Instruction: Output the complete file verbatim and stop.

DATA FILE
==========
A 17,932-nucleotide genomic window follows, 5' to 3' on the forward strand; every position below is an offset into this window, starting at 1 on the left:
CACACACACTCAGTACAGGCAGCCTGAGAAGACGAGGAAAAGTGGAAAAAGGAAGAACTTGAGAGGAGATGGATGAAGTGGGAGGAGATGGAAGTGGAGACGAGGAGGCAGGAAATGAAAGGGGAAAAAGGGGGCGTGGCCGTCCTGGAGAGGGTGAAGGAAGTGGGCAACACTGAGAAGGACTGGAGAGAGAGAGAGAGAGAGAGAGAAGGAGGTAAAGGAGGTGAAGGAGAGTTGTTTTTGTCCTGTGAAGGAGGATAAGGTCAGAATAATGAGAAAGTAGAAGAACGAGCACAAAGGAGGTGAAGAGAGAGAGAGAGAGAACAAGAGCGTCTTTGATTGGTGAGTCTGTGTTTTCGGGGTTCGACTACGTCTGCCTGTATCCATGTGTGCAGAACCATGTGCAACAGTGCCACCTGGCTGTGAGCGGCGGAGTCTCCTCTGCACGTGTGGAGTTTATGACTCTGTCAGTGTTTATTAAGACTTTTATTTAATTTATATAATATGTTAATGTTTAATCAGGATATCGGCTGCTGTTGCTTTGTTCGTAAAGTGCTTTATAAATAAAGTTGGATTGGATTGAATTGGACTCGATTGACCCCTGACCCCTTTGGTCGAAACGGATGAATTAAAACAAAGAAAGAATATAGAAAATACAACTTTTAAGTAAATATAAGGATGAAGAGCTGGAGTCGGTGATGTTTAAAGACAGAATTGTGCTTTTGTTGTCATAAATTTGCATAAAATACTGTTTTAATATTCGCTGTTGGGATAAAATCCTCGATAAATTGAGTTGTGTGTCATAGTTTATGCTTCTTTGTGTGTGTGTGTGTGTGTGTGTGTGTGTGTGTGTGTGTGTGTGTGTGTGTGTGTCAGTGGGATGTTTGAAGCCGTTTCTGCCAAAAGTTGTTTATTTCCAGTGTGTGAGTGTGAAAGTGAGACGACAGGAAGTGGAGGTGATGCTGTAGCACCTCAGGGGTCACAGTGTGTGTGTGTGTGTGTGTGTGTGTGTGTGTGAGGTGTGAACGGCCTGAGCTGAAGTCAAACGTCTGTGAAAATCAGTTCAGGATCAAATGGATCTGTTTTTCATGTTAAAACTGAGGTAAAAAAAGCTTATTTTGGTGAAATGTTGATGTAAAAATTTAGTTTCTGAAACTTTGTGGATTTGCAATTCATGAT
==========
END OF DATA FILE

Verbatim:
A 17,932-nucleotide genomic window follows, 5' to 3' on the forward strand; every position below is an offset into this window, starting at 1 on the left:
CACACACACTCAGTACAGGCAGCCTGAGAAGACGAGGAAAAGTGGAAAAAGGAAGAACTTGAGAGGAGATGGATGAAGTGGGAGGAGATGGAAGTGGAGACGAGGAGGCAGGAAATGAAAGGGGAAAAAGGGGGCGTGGCCGTCCTGGAGAGGGTGAAGGAAGTGGGCAACACTGAGAAGGACTGGAGAGAGAGAGAGAGAGAGAGAGAAGGAGGTAAAGGAGGTGAAGGAGAGTTGTTTTTGTCCTGTGAAGGAGGATAAGGTCAGAATAATGAGAAAGTAGAAGAACGAGCACAAAGGAGGTGAAGAGAGAGAGAGAGAGAACAAGAGCGTCTTTGATTGGTGAGTCTGTGTTTTCGGGGTTCGACTACGTCTGCCTGTATCCATGTGTGCAGAACCATGTGCAACAGTGCCACCTGGCTGTGAGCGGCGGAGTCTCCTCTGCACGTGTGGAGTTTATGACTCTGTCAGTGTTTATTAAGACTTTTATTTAATTTATATAATATGTTAATGTTTAATCAGGATATCGGCTGCTGTTGCTTTGTTCGTAAAGTGCTTTATAAATAAAGTTGGATTGGATTGAATTGGACTCGATTGACCCCTGACCCCTTTGGTCGAAACGGATGAATTAAAACAAAGAAAGAATATAGAAAATACAACTTTTAAGTAAATATAAGGATGAAGAGCTGGAGTCGGTGATGTTTAAAGACAGAATTGTGCTTTTGTTGTCATAAATTTGCATAAAATACTGTTTTAATATTCGCTGTTGGGATAAAATCCTCGATAAATTGAGTTGTGTGTCATAGTTTATGCTTCTTTGTGTGTGTGTGTGTGTGTGTGTGTGTGTGTGTGTGTGTGTGTGTGTGTGTGTGTCAGTGGGATGTTTGAAGCCGTTTCTGCCAAAAGTTGTTTATTTCCAGTGTGTGAGTGTGAAAGTGAGACGACAGGAAGTGGAGGTGATGCTGTAGCACCTCAGGGGTCACAGTGTGTGTGTGTGTGTGTGTGTGTGTGTGTGTGAGGTGTGAACGGCCTGAGCTGAAGTCAAACGTCTGTGAAAATCAGTTCAGGATCAAATGGATCTGTTTTTCATGTTAAAACTGAGGTAAAAAAAGCTTATTTTGGTGAAATGTTGATGTAAAAATTTAGTTTCTGAAACTTTGTGGATTTGCAATTCATGAT